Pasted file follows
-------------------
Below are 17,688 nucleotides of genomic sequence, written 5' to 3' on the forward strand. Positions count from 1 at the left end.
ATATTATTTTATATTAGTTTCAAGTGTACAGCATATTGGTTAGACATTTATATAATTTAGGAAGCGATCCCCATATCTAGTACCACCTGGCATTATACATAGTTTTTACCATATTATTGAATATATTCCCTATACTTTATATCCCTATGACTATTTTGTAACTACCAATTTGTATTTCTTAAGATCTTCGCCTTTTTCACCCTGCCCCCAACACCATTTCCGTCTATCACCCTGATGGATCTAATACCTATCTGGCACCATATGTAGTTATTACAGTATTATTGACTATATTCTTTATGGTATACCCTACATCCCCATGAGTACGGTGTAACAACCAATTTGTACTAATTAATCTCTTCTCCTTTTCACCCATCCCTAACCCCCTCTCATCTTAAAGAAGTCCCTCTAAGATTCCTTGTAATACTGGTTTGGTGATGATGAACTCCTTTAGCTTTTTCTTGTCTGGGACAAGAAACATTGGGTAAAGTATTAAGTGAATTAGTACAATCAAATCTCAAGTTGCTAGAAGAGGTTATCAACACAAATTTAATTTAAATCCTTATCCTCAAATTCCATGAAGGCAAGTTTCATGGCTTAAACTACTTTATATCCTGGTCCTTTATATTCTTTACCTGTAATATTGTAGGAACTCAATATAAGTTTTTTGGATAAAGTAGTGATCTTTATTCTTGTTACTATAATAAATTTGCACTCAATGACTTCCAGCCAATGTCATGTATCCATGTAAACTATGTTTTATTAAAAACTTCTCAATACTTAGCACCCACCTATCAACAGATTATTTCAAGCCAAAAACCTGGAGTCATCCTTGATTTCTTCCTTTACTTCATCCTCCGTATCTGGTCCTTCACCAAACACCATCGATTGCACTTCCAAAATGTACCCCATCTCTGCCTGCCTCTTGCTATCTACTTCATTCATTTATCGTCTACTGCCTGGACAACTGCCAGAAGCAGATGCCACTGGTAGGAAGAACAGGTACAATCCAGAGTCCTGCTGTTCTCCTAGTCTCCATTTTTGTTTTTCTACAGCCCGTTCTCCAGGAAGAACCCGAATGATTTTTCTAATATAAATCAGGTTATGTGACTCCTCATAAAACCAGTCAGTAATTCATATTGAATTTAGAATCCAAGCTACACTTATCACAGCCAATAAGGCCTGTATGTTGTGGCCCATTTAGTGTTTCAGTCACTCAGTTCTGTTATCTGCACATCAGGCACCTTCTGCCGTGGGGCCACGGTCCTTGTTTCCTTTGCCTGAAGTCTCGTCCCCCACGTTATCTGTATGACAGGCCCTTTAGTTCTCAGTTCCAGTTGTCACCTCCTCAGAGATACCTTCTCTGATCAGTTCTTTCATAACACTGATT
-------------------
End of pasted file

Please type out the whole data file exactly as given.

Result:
Below are 17,688 nucleotides of genomic sequence, written 5' to 3' on the forward strand. Positions count from 1 at the left end.
ATATTATTTTATATTAGTTTCAAGTGTACAGCATATTGGTTAGACATTTATATAATTTAGGAAGCGATCCCCATATCTAGTACCACCTGGCATTATACATAGTTTTTACCATATTATTGAATATATTCCCTATACTTTATATCCCTATGACTATTTTGTAACTACCAATTTGTATTTCTTAAGATCTTCGCCTTTTTCACCCTGCCCCCAACACCATTTCCGTCTATCACCCTGATGGATCTAATACCTATCTGGCACCATATGTAGTTATTACAGTATTATTGACTATATTCTTTATGGTATACCCTACATCCCCATGAGTACGGTGTAACAACCAATTTGTACTAATTAATCTCTTCTCCTTTTCACCCATCCCTAACCCCCTCTCATCTTAAAGAAGTCCCTCTAAGATTCCTTGTAATACTGGTTTGGTGATGATGAACTCCTTTAGCTTTTTCTTGTCTGGGACAAGAAACATTGGGTAAAGTATTAAGTGAATTAGTACAATCAAATCTCAAGTTGCTAGAAGAGGTTATCAACACAAATTTAATTTAAATCCTTATCCTCAAATTCCATGAAGGCAAGTTTCATGGCTTAAACTACTTTATATCCTGGTCCTTTATATTCTTTACCTGTAATATTGTAGGAACTCAATATAAGTTTTTTGGATAAAGTAGTGATCTTTATTCTTGTTACTATAATAAATTTGCACTCAATGACTTCCAGCCAATGTCATGTATCCATGTAAACTATGTTTTATTAAAAACTTCTCAATACTTAGCACCCACCTATCAACAGATTATTTCAAGCCAAAAACCTGGAGTCATCCTTGATTTCTTCCTTTACTTCATCCTCCGTATCTGGTCCTTCACCAAACACCATCGATTGCACTTCCAAAATGTACCCCATCTCTGCCTGCCTCTTGCTATCTACTTCATTCATTTATCGTCTACTGCCTGGACAACTGCCAGAAGCAGATGCCACTGGTAGGAAGAACAGGTACAATCCAGAGTCCTGCTGTTCTCCTAGTCTCCATTTTTGTTTTTCTACAGCCCGTTCTCCAGGAAGAACCCGAATGATTTTTCTAATATAAATCAGGTTATGTGACTCCTCATAAAACCAGTCAGTAATTCATATTGAATTTAGAATCCAAGCTACACTTATCACAGCCAATAAGGCCTGTATGTTGTGGCCCATTTAGTGTTTCAGTCACTCAGTTCTGTTATCTGCACATCAGGCACCTTCTGCCGTGGGGCCACGGTCCTTGTTTCCTTTGCCTGAAGTCTCGTCCCCCACGTTATCTGTATGACAGGCCCTTTAGTTCTCAGTTCCAGTTGTCACCTCCTCAGAGATACCTTCTCTGATCAGTTCTTTCATAACACTGATT